McDonough was named after Commodore MacDonough, but they decided to loose the "a". I always assumed that was done in the beginning, but now I wonder...
Do you know, Prof, or anyone?

The Professor said...

Well, in the History of McDonough by Scip Speer, written in 1921, he spells the Commodore's last name like the current spelling of the name of the town. I would assume that is in error, as Commodore Thomas MacDonough includes an a in his last name. In addition to our town being spelled without the "a", McDonough, New York dropped the "a" and McDonough County, Illinois dropped the "a". However, the USS Macdonough, a ship named in his honor, leaves the "a" in tact. I am not sure why McDonough, Georgia dropped the "a" but I will keep digging to see if I can find out.

Lifting Creme said...

Common Causes of Train Accidents

· Human error, usually the negligence or poor decision making of a conductor or other operator. In the United States, the most recent train crash tragedy is believed to have been caused by a conductor who was on their cell phone and not paying attention to the more important task at hand.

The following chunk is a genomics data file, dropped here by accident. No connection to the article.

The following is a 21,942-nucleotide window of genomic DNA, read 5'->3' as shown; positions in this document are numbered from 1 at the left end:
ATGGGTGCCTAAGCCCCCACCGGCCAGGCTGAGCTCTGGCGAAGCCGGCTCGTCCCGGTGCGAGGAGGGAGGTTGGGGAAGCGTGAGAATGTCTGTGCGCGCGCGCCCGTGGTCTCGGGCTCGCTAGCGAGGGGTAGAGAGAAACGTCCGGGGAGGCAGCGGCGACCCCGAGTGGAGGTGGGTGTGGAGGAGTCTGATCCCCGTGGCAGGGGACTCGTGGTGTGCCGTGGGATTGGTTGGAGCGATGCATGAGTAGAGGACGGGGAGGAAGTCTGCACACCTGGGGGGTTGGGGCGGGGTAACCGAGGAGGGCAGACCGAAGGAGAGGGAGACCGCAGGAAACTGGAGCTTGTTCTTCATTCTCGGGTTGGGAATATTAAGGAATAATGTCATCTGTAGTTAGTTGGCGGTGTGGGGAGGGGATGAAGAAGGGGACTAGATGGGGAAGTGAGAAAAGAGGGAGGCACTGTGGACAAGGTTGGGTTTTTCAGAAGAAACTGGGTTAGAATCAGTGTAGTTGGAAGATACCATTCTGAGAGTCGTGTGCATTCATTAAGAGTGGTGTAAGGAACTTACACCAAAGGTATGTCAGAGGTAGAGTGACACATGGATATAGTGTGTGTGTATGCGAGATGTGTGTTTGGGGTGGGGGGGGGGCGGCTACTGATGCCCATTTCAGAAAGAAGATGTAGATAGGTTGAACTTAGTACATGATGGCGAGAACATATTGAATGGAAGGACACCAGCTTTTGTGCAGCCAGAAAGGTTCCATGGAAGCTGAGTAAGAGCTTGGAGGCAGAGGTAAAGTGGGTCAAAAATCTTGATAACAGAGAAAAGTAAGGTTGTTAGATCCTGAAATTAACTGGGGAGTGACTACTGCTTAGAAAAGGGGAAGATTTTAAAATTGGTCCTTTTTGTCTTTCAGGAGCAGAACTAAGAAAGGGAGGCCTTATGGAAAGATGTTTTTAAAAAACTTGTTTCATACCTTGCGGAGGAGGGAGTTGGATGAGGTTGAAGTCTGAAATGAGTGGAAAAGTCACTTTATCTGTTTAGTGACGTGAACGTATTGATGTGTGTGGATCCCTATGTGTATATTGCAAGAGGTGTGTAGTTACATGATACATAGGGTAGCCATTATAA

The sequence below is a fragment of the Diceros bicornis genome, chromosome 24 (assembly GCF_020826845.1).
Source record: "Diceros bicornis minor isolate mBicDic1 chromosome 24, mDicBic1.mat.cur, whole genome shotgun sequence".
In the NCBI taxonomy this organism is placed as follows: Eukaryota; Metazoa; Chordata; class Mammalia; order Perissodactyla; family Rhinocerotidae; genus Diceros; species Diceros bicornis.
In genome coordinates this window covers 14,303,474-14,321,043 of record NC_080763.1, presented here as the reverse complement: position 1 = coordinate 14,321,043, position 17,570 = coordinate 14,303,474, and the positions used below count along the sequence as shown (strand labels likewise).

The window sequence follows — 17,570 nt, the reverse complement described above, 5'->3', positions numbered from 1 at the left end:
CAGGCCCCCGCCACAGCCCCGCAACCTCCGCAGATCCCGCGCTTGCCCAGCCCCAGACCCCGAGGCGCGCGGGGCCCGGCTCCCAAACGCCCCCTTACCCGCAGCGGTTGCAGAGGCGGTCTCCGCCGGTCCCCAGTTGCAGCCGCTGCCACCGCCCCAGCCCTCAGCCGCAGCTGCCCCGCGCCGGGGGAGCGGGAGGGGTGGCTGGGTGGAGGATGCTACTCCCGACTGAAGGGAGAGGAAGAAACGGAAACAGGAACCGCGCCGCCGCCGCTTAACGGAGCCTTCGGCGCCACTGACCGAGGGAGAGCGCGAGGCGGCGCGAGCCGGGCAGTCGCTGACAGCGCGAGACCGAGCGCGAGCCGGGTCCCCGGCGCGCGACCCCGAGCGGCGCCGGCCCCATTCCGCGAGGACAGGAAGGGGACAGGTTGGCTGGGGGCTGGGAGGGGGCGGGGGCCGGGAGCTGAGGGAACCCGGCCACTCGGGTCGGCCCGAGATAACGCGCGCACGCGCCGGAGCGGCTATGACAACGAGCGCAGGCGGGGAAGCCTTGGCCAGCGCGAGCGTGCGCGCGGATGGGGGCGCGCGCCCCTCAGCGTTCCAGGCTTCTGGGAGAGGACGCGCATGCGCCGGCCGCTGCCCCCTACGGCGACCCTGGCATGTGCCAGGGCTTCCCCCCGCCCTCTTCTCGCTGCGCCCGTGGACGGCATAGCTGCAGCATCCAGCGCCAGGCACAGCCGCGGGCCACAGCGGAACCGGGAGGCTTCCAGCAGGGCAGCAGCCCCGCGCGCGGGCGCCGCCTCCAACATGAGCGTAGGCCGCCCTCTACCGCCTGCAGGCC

· Derailment: This is when the train actually leaves the tracks that it is on, causing complete malfunction, instability, and often the crashing of the train itself. Derailment is most often caused by excessive speeds, broken or misaligned rails, collisions with any obstructions on the track, or faults in the train wheels.

· On board explosions: The most common type of on board explosion that applies to trains is a boiler explosion. This happens when there is too much pressure built up in the boiler. Also, furnace explosions are possible as well. These only apply to steam trains, which are not used in current times nearly as much as electric or gas powered trains.

Visit accident compensation claims to get more information about this.

charlene said...

My Great-Grandfather was named John Ramsey and he died at age 32 in a Railroad accident (between 1897-1900) that I'm told involved some sort of "mystery". I saw your story and am wondering if you might possibly have more information about the John Ramsey you wrote about?